SAN DIEGO (NEWS 8) – Developing ideas with social change in mind is the goal of a program aimed at empowering high school students with an eye on entrepreneurship.

Many businesses are started to solve a problem, and Nicolette Peji thought too many did not know they were cared for; so she came up with a solution.

“My company is called Love Letters and Sell Cards. We donate every time we sell one to people that need a little extra love,” said Peji.

Daniel Wolf and Cyrus Raiszadeh collaborated to form Straight Up which helps teens with taking the tension out of their bodies that comes from constant texting.

While most entrepreneurs are not as young as Wolf and Raiszadeh, the students enrolled in Whatever It Takes (WIT) are always aiming to turnover mainstream ideas.

Founder Sarah Hernholm started the program to give high school students a chance to develop real business plans with an eye towards social change.

“Teens always think they know the right way to do things. They make the best entrepreneurs because they're very rebellious because they want to do things their way - and we channel that into making a difference in the world,” said Hernholm.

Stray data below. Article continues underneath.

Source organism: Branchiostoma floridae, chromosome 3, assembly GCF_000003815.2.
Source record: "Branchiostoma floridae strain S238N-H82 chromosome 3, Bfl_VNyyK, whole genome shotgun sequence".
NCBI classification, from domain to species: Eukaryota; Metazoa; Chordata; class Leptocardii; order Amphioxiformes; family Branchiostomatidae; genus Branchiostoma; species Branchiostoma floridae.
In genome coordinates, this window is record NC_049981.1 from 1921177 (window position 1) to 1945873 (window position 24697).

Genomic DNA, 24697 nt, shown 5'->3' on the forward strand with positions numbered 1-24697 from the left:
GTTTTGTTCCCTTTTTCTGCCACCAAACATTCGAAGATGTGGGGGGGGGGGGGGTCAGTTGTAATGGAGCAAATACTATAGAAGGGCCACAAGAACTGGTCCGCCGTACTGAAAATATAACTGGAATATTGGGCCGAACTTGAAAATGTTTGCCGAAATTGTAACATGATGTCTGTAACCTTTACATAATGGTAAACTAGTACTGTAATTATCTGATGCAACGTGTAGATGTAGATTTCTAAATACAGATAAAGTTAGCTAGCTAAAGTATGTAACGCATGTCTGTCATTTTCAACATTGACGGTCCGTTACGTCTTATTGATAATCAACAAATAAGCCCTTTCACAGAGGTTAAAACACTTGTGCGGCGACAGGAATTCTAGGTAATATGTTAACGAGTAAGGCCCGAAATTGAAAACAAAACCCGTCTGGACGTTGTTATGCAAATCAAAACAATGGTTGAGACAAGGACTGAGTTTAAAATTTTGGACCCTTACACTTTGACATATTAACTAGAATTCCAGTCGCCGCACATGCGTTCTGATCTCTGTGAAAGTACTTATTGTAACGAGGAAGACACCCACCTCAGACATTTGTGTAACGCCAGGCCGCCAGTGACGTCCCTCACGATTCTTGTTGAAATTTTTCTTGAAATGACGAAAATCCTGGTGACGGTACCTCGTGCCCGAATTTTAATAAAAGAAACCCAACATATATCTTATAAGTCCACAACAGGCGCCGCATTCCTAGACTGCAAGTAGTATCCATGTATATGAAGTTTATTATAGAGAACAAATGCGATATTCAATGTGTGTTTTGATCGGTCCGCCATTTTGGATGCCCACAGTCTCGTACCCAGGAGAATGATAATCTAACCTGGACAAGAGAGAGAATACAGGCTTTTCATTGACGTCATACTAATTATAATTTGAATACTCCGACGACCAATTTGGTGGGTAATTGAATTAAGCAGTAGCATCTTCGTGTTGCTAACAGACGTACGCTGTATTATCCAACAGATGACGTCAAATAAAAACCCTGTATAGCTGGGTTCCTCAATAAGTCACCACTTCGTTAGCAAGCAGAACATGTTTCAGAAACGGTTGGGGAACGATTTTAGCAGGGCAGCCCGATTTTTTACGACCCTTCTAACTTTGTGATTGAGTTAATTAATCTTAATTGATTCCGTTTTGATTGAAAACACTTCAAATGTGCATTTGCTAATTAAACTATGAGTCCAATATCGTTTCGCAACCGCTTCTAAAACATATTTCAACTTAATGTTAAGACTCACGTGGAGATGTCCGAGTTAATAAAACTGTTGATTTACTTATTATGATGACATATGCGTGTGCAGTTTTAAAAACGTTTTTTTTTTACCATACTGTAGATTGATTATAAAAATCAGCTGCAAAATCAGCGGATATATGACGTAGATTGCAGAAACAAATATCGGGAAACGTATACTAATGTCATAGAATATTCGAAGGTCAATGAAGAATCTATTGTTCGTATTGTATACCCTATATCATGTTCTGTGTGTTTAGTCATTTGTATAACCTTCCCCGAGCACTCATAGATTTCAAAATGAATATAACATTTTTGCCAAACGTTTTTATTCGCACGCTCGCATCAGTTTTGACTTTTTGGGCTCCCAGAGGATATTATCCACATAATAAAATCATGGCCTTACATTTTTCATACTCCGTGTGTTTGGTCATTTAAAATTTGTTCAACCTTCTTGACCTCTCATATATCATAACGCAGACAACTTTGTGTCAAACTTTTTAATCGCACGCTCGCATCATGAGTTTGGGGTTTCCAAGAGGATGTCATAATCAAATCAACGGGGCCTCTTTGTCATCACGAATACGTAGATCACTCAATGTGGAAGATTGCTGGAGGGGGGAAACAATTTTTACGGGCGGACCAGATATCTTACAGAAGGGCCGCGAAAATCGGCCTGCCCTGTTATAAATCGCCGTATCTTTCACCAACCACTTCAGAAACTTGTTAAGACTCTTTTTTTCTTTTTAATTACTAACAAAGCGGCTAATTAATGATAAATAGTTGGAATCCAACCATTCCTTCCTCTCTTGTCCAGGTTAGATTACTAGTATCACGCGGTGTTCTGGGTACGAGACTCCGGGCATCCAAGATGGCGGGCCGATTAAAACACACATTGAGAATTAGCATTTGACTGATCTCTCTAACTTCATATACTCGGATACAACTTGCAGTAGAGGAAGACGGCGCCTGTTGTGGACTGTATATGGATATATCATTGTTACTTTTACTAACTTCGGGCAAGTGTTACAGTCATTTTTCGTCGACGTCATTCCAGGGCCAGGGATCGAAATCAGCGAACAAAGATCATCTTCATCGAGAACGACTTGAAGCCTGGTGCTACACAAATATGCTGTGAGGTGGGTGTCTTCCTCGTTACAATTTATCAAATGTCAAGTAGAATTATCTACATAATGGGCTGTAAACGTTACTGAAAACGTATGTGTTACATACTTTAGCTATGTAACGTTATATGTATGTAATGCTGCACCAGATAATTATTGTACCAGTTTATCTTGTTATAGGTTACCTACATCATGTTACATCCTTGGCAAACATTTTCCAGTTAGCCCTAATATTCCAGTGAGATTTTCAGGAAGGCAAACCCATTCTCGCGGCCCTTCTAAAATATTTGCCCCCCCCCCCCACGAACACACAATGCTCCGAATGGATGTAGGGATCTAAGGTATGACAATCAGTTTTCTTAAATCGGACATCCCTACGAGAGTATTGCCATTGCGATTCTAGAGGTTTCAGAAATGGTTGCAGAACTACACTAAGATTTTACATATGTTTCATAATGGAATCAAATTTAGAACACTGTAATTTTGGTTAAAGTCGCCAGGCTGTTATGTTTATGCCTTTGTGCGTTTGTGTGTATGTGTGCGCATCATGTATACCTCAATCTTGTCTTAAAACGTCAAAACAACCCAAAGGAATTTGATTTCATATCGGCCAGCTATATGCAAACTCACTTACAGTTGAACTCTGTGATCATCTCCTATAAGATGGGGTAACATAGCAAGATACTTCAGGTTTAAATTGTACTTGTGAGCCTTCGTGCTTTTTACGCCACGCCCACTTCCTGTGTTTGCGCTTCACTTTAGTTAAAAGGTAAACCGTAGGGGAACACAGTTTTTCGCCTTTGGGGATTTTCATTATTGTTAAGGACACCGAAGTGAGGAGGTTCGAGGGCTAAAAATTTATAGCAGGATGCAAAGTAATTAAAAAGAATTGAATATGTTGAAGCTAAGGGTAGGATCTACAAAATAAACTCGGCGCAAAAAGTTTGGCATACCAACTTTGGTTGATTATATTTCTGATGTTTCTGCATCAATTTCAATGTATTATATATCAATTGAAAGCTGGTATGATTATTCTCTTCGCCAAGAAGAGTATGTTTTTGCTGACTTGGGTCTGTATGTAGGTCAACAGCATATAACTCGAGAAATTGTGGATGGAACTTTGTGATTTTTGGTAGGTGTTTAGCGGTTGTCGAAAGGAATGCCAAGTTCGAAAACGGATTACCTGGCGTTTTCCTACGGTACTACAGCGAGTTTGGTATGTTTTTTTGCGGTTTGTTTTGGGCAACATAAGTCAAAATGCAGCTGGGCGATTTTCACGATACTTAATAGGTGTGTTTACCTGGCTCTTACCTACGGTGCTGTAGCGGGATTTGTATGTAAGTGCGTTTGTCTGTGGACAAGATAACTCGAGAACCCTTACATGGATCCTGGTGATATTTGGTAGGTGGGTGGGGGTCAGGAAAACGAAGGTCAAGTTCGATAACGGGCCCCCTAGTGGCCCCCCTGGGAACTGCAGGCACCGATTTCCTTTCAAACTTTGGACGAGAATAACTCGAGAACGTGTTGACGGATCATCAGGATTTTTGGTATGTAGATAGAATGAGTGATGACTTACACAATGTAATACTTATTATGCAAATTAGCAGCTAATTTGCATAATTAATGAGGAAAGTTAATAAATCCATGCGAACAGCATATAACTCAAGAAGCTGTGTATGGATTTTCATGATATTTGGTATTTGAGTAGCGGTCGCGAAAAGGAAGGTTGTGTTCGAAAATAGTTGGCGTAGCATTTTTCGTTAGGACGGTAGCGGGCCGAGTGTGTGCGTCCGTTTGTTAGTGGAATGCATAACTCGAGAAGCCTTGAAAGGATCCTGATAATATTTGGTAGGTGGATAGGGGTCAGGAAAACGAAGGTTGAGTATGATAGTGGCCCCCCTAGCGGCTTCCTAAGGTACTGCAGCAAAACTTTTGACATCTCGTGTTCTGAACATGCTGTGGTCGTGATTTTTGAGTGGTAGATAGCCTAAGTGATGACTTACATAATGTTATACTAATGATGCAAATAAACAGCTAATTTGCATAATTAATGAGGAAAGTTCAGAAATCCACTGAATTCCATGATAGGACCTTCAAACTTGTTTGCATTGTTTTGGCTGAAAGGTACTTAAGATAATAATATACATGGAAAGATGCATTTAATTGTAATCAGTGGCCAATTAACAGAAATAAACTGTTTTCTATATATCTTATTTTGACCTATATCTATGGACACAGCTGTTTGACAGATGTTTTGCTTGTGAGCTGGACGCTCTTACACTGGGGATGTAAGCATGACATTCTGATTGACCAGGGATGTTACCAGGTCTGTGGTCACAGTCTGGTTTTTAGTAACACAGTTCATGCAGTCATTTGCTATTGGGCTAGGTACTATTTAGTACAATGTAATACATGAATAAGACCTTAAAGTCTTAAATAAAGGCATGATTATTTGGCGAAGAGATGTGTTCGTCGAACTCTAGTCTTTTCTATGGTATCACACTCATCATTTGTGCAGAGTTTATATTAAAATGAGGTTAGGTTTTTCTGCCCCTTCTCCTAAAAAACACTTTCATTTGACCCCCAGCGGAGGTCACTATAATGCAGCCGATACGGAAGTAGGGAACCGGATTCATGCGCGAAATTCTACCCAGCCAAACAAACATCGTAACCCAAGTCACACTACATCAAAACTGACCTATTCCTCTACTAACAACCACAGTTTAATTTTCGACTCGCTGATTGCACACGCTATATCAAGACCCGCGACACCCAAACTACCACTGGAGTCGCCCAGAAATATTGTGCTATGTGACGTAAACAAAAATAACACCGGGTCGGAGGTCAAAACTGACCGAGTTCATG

Peji decided it was not enough to act kindly behind the scenes. She wanted to put action into her plan. She went downtown and delivered random acts of kindness to strangers.

“You never know what's going on in someone's day, and a lot of people said that they were having a hard time and it couldn't have some at a better time. You always want to make people feel amazing because everyone is amazing,” said Peji.

Other examples of WIT business include environmental photography, makeup brands and apps that help map underground.

It’s also in other cities such as St. Louis, Austin and in states like New York.